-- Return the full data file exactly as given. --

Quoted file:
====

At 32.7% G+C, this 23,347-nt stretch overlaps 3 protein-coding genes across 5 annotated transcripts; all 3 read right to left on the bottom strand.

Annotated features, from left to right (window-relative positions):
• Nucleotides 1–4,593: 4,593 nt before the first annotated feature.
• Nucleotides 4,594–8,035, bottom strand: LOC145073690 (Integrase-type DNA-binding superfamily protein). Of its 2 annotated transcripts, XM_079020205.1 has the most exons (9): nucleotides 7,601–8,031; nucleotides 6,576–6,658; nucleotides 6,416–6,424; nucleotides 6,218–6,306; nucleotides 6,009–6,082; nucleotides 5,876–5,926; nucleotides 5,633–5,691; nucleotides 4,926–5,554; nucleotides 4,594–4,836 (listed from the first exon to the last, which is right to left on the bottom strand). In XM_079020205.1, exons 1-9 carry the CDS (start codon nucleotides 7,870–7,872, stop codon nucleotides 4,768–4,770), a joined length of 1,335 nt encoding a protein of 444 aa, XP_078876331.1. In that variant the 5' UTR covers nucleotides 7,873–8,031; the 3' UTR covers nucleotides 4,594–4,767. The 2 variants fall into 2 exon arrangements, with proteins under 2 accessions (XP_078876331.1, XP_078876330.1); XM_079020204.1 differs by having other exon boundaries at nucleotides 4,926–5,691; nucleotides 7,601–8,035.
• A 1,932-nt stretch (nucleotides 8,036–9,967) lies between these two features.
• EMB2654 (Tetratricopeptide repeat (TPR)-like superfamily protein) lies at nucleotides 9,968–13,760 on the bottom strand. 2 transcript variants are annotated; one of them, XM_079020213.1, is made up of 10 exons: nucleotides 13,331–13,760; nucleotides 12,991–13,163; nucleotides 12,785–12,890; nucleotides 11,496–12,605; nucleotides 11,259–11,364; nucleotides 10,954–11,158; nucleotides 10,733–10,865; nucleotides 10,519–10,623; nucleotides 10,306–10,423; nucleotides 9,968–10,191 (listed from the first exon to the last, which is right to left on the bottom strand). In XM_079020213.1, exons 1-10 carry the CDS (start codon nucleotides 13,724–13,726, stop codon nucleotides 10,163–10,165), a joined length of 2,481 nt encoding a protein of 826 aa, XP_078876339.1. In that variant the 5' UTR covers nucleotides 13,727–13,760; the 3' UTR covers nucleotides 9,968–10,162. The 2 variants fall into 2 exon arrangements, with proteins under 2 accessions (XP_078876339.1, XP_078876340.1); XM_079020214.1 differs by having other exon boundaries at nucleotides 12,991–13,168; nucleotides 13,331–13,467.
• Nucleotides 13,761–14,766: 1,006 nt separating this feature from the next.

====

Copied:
At 32.7% G+C, this 23,347-nt stretch overlaps 3 protein-coding genes across 5 annotated transcripts; all 3 read right to left on the bottom strand.

Annotated features, from left to right (window-relative positions):
• Nucleotides 1–4,593: 4,593 nt before the first annotated feature.
• Nucleotides 4,594–8,035, bottom strand: LOC145073690 (Integrase-type DNA-binding superfamily protein). Of its 2 annotated transcripts, XM_079020205.1 has the most exons (9): nucleotides 7,601–8,031; nucleotides 6,576–6,658; nucleotides 6,416–6,424; nucleotides 6,218–6,306; nucleotides 6,009–6,082; nucleotides 5,876–5,926; nucleotides 5,633–5,691; nucleotides 4,926–5,554; nucleotides 4,594–4,836 (listed from the first exon to the last, which is right to left on the bottom strand). In XM_079020205.1, exons 1-9 carry the CDS (start codon nucleotides 7,870–7,872, stop codon nucleotides 4,768–4,770), a joined length of 1,335 nt encoding a protein of 444 aa, XP_078876331.1. In that variant the 5' UTR covers nucleotides 7,873–8,031; the 3' UTR covers nucleotides 4,594–4,767. The 2 variants fall into 2 exon arrangements, with proteins under 2 accessions (XP_078876331.1, XP_078876330.1); XM_079020204.1 differs by having other exon boundaries at nucleotides 4,926–5,691; nucleotides 7,601–8,035.
• A 1,932-nt stretch (nucleotides 8,036–9,967) lies between these two features.
• EMB2654 (Tetratricopeptide repeat (TPR)-like superfamily protein) lies at nucleotides 9,968–13,760 on the bottom strand. 2 transcript variants are annotated; one of them, XM_079020213.1, is made up of 10 exons: nucleotides 13,331–13,760; nucleotides 12,991–13,163; nucleotides 12,785–12,890; nucleotides 11,496–12,605; nucleotides 11,259–11,364; nucleotides 10,954–11,158; nucleotides 10,733–10,865; nucleotides 10,519–10,623; nucleotides 10,306–10,423; nucleotides 9,968–10,191 (listed from the first exon to the last, which is right to left on the bottom strand). In XM_079020213.1, exons 1-10 carry the CDS (start codon nucleotides 13,724–13,726, stop codon nucleotides 10,163–10,165), a joined length of 2,481 nt encoding a protein of 826 aa, XP_078876339.1. In that variant the 5' UTR covers nucleotides 13,727–13,760; the 3' UTR covers nucleotides 9,968–10,162. The 2 variants fall into 2 exon arrangements, with proteins under 2 accessions (XP_078876339.1, XP_078876340.1); XM_079020214.1 differs by having other exon boundaries at nucleotides 12,991–13,168; nucleotides 13,331–13,467.
• Nucleotides 13,761–14,766: 1,006 nt separating this feature from the next.